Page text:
Letters: Selling Art To Save Detroit

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Melissa Block and Robert Siegel read emails from listeners about a proposal to sell Detroit's art to save the bankrupt city.

ROBERT SIEGEL, HOST:

Now, a few notes about our reputation.

MELISSA BLOCK, HOST:

In other words, it's time for your letters. And first, some clarifications.

SIEGEL: First, we got a date wrong on Monday. All week we've been remembering people who served during World War II. And in our story about Jake McNiece, we said he died this past February. In fact, he died in January. Our apologies.

BLOCK: Our next clarification was brought to our attention by Wanda Moran. She's a ranger at Acadia National Park in Maine. In our story about the effects of automatic budget cuts - sequestration - on national parks, we left you with the impression that the road up Cadillac Mountain, a popular attraction, is closed. Well, no longer. That road is open and has been since May 11.

SIEGEL: Finally, at least one of you was moved by our interview yesterday about the Detroit Institute of Arts. The city is broke, and its emergency financial manager is considering selling artwork from the museum to help ease the debt. The collection includes works by Van Gogh, Picasso and Bruegel worth over $1 billion.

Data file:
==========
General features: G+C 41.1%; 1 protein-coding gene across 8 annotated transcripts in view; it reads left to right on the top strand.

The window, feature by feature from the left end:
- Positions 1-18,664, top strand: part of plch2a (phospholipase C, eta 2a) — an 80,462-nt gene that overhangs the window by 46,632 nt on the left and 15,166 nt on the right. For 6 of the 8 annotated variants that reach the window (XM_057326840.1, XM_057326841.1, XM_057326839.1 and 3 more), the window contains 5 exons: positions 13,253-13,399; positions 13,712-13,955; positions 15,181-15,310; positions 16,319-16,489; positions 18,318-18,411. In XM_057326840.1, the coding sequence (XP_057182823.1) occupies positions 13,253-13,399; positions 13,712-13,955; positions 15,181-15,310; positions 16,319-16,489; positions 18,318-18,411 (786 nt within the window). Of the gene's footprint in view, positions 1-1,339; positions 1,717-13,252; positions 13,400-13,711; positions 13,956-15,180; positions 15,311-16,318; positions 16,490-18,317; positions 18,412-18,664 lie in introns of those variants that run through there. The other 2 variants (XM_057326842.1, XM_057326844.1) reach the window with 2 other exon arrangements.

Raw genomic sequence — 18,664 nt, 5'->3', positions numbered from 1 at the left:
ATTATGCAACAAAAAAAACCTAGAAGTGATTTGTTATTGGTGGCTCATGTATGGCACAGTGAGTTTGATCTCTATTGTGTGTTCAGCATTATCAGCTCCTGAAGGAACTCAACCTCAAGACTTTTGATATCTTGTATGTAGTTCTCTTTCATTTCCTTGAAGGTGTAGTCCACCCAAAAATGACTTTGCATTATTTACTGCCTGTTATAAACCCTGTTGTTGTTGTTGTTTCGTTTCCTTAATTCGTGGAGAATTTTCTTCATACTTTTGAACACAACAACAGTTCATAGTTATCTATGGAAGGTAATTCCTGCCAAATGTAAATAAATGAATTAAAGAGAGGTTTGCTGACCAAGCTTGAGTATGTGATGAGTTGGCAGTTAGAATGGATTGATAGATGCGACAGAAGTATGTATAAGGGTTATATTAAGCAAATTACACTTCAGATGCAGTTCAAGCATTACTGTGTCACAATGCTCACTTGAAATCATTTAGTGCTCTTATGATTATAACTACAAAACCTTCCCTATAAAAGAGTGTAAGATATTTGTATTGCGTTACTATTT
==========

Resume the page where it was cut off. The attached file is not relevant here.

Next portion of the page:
BLOCK: Well, count Deborah Holzel of Bath, Maine, as one of those against the sale. She writes: My best friend and I used to hang out there after school, and I had many intense conversations there with friends during college, all of this against a backdrop of great art so familiar that I took it for granted. Detroit's vibrant cultural life has formed its core as much as the automobile and is important now more than ever. Ms. Holzel concludes: I have visions of all of us 60s-types chaining ourselves to the doors of the DIA to save the Bruegel.

SIEGEL: Thanks for your letters. Write to us at npr.org and click on Contact Us.

BLOCK: You can also follow us on Twitter @npratc, @nprmelissablock and @npraudie.

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